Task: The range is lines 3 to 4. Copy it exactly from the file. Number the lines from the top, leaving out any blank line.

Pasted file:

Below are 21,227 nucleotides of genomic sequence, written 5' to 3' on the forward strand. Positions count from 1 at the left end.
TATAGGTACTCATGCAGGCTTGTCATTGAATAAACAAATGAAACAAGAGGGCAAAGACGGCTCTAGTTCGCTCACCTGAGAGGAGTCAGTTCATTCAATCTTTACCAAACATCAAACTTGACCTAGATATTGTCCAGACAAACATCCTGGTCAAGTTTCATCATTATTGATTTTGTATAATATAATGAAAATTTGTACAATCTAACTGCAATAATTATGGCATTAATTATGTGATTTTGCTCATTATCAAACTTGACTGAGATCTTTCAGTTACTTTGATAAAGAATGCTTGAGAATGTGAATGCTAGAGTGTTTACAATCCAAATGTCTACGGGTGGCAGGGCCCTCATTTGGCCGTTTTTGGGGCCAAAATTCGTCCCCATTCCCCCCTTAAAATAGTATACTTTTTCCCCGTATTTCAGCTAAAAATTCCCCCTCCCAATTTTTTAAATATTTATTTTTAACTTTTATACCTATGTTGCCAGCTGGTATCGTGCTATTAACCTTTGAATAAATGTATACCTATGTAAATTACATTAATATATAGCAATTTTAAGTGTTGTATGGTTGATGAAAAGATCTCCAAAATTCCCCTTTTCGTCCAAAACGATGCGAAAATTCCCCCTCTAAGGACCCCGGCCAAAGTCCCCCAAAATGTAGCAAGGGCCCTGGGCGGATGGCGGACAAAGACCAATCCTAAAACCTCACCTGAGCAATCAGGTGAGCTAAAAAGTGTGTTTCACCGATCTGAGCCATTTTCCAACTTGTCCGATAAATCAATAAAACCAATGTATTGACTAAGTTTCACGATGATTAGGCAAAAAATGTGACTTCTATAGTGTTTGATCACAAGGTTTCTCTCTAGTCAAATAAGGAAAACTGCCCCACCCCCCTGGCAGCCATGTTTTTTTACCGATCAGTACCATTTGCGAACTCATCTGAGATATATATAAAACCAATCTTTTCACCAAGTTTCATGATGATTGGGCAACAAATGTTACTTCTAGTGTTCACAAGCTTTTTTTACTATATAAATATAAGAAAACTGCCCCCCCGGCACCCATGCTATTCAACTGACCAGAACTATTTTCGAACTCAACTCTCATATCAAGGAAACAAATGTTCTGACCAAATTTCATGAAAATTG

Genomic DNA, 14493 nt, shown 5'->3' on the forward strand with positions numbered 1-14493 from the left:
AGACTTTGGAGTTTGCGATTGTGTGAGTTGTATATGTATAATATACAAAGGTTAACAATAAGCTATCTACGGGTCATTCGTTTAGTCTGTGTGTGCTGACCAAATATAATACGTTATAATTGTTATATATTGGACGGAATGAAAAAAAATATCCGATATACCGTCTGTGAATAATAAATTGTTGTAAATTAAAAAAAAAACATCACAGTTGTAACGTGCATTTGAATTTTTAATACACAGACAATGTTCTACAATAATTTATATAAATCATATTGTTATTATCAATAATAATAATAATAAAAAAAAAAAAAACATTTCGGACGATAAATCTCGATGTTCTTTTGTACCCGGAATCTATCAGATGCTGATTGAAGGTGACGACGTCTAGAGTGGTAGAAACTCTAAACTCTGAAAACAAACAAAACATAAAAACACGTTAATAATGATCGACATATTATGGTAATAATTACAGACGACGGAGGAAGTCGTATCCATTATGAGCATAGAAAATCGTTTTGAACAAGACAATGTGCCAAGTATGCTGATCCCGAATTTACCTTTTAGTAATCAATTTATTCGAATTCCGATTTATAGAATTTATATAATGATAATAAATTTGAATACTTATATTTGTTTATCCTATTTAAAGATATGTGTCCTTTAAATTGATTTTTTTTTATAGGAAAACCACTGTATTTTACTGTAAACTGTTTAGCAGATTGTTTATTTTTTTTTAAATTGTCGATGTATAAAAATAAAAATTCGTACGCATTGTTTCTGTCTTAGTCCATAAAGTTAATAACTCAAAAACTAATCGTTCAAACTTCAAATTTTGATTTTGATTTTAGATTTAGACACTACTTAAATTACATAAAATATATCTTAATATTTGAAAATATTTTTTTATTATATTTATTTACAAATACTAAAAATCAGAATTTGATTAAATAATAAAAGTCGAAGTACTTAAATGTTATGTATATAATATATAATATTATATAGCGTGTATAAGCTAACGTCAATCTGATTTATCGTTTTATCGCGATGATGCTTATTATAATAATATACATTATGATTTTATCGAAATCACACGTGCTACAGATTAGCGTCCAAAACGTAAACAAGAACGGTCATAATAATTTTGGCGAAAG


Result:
Genomic DNA, 14493 nt, shown 5'->3' on the forward strand with positions numbered 1-14493 from the left:
AGACTTTGGAGTTTGCGATTGTGTGAGTTGTATATGTATAATATACAAAGGTTAACAATAAGCTATCTACGGGTCATTCGTTTAGTCTGTGTGTGCTGACCAAATATAATACGTTATAATTGTTATATATTGGACGGAATGAAAAAAAATATCCGATATACCGTCTGTGAATAATAAATTGTTGTAAATTAAAAAAAAAACATCACAGTTGTAACGTGCATTTGAATTTTTAATACACAGACAATGTTCTACAATAATTTATATAAATCATATTGTTATTATCAATAATAATAATAATAAAAAAAAAAAAAACATTTCGGACGATAAATCTCGATGTTCTTTTGTACCCGGAATCTATCAGATGCTGATTGAAGGTGACGACGTCTAGAGTGGTAGAAACTCTAAACTCTGAAAACAAACAAAACATAAAAACACGTTAATAATGATCGACATATTATGGTAATAATTACAGACGACGGAGGAAGTCGTATCCATTATGAGCATAGAAAATCGTTTTGAACAAGACAATGTGCCAAGTATGCTGATCCCGAATTTACCTTTTAGTAATCAATTTATTCGAATTCCGATTTATAGAATTTATATAATGATAATAAATTTGAATACTTATATTTGTTTATCCTATTTAAAGATATGTGTCCTTTAAATTGATTTTTTTTTATAGGAAAACCACTGTATTTTACTGTAAACTGTTTAGCAGATTGTTTATTTTTTTTTAAATTGTCGATGTATAAAAATAAAAATTCGTACGCATTGTTTCTGTCTTAGTCCATAAAGTTAATAACTCAAAAACTAATCGTTCAAACTTCAAATTTTGATTTTGATTTTAGATTTAGACACTACTTAAATTACATAAAATATATCTTAATATTTGAAAATATTTTTTTATTATATTTATTTACAAATACTAAAAATCAGAATTTGATTAAATAATAAAAGTCGAAGTACTTAAATGTTATGTATATAATATATAATATTATATAGCGTGTATAAGCTAACGTCAATCTGATTTATCGTTTTATCGCGATGATGCTTATTATAATAATATACATTATGATTTTATCGAAATCACACGTGCTACAGATTAGCGTCCAAAACGTAAACAAGAACGGTCATAATAATTTTGGCGAAAG